Media Arts Preview: Lots of Great Work by Women | KCET
Media Arts Preview: Lots of Great Work by Women
This week's media arts scene in LA features lots of great work by women, including LA's own Allison Anders, internationally acclaimed Eija-Liisa Ahtila and Zoe Beloff at the Velaslavasay Panorama.
Friday, April 15
The Barbie Video Girl Doll was slated to be one of last year's hottest selling toys until the FBI issued a memo warning police investigators of its potential use by child pornographers. Or artists. Indeed, the Barbie Film Festival challenges filmmakers to use the svelte doll camera to craft short videos, and the two-minute finished projects will screen tonight at the James Bridges Theater at UCLA at 7:00 p.m.
Saturday, April 16
Acclaimed filmmaker and media artist Zoe Beloff will offer a public lecture tonight at the Velaslavasay Panorama beginning at 8:00 p.m. The talk offers a context for Beloff's new exhibition The Somnambulists, which will be on view at the Panorama through May 29, 2011. The Somnambulists project is connected to the Coney Island Amateur Psychoanalytic Society, active between 1926 and 1972, and Beloff will screen several of the Society's Dream Films during her presentation.
LA-based independent filmmaker Allison Anders will present her 1996 feature film Grace of My Heart tonight at the Cinefamily theater at 7:30. Anders is one of the key members of the 1990s LA independent filmmaking scene, known for her attention to female characters, raw emotion and innovative story structure.
Sunday, April 17
Filmmaker Tomonari Nishikawa, currently a visiting artist in the Cinema Department at Binghamton University, brings his hand-crafted films to Filmforum tonight at 7:30 p.m. Many of the films screened are short cinematic glimpses of urban spaces, with attention to rhythms, pacing and visual composition. The artist often creates in-camera visual effects, or hand-processes his images. The show is titled The Intensity of the World: An Evening with Tomonari Nishikawa, and takes place at the Spielberg Theater at the Egyptian.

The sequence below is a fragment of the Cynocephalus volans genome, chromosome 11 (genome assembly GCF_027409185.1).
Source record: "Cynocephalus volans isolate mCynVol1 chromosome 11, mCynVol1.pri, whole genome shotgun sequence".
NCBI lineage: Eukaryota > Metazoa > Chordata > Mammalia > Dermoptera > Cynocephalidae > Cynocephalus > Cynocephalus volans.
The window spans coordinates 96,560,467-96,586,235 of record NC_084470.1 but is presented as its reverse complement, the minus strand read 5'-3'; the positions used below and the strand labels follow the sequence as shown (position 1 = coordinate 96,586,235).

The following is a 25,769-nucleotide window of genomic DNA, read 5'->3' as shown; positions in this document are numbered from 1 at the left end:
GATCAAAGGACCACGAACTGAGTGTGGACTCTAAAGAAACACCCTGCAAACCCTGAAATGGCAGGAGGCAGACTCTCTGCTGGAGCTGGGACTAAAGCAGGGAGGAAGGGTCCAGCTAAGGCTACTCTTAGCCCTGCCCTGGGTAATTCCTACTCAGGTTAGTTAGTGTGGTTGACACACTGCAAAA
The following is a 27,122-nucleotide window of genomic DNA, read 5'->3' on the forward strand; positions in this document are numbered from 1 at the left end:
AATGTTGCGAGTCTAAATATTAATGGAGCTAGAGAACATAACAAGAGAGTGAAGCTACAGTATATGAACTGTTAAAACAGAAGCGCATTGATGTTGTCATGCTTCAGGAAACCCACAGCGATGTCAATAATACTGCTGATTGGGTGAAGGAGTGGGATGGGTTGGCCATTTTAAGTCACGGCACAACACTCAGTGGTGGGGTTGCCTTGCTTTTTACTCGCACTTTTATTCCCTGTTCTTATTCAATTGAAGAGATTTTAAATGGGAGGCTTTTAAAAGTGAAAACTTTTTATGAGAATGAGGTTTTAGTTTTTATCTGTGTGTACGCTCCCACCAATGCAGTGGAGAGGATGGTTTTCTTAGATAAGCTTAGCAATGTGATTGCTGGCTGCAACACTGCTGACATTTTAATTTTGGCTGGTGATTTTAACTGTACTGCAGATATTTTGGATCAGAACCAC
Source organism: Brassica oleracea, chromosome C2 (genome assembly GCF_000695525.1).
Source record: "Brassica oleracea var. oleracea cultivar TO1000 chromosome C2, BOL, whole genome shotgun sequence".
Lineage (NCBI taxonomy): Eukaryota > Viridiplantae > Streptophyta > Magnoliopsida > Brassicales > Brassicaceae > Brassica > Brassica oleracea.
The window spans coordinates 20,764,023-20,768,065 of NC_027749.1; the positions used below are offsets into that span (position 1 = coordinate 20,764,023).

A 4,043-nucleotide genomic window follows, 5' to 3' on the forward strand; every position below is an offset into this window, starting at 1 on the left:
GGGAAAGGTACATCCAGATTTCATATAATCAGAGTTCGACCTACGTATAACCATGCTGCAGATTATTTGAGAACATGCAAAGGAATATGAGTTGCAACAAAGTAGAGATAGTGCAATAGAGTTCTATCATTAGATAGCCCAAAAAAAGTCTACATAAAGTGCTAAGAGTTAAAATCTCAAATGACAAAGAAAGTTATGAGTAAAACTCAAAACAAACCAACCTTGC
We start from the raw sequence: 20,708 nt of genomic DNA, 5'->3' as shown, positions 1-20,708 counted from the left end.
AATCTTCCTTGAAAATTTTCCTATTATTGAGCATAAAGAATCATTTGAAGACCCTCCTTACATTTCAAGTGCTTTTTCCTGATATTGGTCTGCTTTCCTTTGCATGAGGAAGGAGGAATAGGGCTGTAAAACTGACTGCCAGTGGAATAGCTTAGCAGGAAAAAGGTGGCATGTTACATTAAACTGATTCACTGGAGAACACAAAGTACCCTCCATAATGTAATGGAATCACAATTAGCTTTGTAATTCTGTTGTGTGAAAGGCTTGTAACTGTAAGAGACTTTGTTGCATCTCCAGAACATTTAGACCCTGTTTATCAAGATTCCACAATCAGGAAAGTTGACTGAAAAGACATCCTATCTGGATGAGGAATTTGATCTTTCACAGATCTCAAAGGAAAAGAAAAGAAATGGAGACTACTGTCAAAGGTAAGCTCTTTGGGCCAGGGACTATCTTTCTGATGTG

Monday, April 18
Finnish filmmaker and media artist Eija-Liisa Ahtila has created a remarkable body of work that explores storytelling across multiple screens, and she is known internationally for her cinematic installations and projections. REDCAT will screen the artist's new film, Where Is Where, which is described as "a visually mesmerizing" split-screen project designed "to evoke and deconstruct the murder of a young French boy by two Algerian playmates during the Algerian War of Independence in the 1950s." The film has been screening at museums across the country, and this is a rare opportunity to see Ahtila's work in LA, and shouldn't be missed!
Wednesday, April 20
Artist and filmmaker Camille Billops gained notoriety when her independent documentary Finding Christa screened at the Sundance Film Festival in 1991, where it earned the Grand Jury Prize. The film chronicles Billops' reunion with the daughter she gave up for adoption 18 years earlier, and is celebrated for its emotional honesty. The film, described by critic Vincent Canby as "terrifically artful," will screen at the Hammer Museum tonight at 7:00 p.m., along with the artist's earlier film Suzanne, Suzanne. Billips will discuss the film after the screening.
Huell investigates a onetime tradition, the Yosemite Firefall, and experiences the natural version of the "Firefall" at Horsetail Fall. Huell calls it "one of the most magnificent sights you'll ever see in your life."
Deportations, Assassinations, and Dictator Nations: A Timeline of U.S. Intervention in Latin America
Begun in 1970, the Blue Ribbon Children’s Festival is California’s longest continuing free arts education initiative and has introduced more than 845,000 young L.A. students to the magic and inspiration of the performing arts.